Monitoring the Human Rights Violations in the Response to the Beirut Blast
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This report points out systemic or wide-spread issues leading to human rights violation
On 4 August 2020, a large amount of ammonium nitrate stored at the port of the city of Beirut, the capital of Lebanon, exploded, causing at least 218 deaths, 6,500 injuries, and damages in the Port area and its surroundings estimated between US$3.8 and US$4.6 billion, in addition to US$2.9 to US$3.5 billion in economic losses according to the World Bank Beirut Rapid Damage Assessment. International and local actors responded with immediate humanitarian assistance. Lebanon’s health care system was overwhelmed, and there were insufficient resources to support those injured and inability to provide basic necessities for their families because of loss of homes and livelihoods.  

The Lebanese Government’s response to the Port explosion was criticized. While a national plan to respond to disasters exist it was not activated in the aftermath of the blast leaving the responsibility on a 30-year-old Higher Relief Council established during the Lebanese war to help Lebanese citizens and communities hit by natural and man-made disasters before the Government declares a state of emergency giving the army significant power and allowing it to step into the response leadership vacuum.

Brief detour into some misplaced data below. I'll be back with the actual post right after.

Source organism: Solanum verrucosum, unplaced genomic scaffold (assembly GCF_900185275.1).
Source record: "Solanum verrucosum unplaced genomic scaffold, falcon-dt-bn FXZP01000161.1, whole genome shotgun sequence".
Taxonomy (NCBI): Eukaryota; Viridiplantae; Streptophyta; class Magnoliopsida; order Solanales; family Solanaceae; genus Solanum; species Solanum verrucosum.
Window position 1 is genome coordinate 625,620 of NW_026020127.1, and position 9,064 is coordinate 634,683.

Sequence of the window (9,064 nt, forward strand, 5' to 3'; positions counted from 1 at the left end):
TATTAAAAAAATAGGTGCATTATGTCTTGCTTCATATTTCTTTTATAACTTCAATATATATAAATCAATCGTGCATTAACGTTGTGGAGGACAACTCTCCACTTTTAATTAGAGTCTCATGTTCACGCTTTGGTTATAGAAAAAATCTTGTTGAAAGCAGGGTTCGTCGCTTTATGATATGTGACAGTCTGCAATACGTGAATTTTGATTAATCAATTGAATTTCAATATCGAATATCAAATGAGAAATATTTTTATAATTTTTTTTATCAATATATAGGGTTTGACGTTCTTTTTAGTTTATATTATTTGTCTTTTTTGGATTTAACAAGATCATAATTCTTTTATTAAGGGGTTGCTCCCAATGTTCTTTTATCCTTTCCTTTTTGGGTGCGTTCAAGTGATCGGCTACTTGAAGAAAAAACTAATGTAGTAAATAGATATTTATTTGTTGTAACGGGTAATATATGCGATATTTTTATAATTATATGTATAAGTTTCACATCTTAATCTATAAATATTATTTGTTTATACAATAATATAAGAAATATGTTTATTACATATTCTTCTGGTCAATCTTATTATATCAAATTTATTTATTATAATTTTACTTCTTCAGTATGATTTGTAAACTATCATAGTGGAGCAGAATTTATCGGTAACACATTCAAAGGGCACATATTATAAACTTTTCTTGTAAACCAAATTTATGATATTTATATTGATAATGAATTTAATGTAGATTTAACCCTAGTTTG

Local and international Non-Governmental Organisations (NGOs) were swift in their relief efforts, however the absence of coordination among NGOs and service providers coupled with other challenges including funding, bureaucracy and access to information hindered the effectiveness of the aid and support to victims.
In addition to the poor management and coordination, the devastation caused by the August 4th blast exacerbated vulnerabilities and translated into human rights violations in several of the affected neighborhoods. Indeed, several human rights were breached or exacerbated as a result of the blast including the right to life, the right to protection, the right to security, the right to health and medical assistance, the right to a proper accommodation and environmental rights. Furthermore, the blast added another layer to the challenges faced by vulnerable women, children, Persons with Disabilities, LGBTQ+, elderly, domestic workers, migrant workers, and refugees.
The National Human Rights Commission (NHRC) aimed at monitoring the post-blast interventions of national stakeholders and meeting with the victims to address their concerns. As a result, in this report NHRC points out systemic or wide-spread issues leading to human rights violations, identifies actions to be implemented to mitigate the risk of violations and recommends measures to improve the response to disasters and to safeguard the rights of survivors of the blast, including vulnerable groups. 

NHRC-CPT Team: Fadi Gerges, Ali Youssef, Bassam AlKantar.
Research Team: Reina Sfeir, Sama Elroumi, Coralie Ziade.
Photographer: Abbas Salman
Proof Reader: Ghaleb Hashem